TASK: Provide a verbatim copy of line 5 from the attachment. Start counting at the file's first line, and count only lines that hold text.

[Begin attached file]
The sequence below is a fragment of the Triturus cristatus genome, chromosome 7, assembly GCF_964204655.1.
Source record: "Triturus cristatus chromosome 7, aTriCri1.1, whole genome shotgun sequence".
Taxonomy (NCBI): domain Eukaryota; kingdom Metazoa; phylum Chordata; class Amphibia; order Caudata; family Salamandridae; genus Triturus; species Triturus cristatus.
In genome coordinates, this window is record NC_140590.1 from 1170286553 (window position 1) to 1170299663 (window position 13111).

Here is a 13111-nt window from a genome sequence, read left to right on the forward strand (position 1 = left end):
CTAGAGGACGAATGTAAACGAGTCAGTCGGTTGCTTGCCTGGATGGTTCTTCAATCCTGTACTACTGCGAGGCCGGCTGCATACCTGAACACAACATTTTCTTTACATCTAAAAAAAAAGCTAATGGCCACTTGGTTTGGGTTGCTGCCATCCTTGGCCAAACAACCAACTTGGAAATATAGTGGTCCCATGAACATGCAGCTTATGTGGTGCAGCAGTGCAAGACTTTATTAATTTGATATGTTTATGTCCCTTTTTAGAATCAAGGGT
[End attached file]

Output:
Here is a 13111-nt window from a genome sequence, read left to right on the forward strand (position 1 = left end):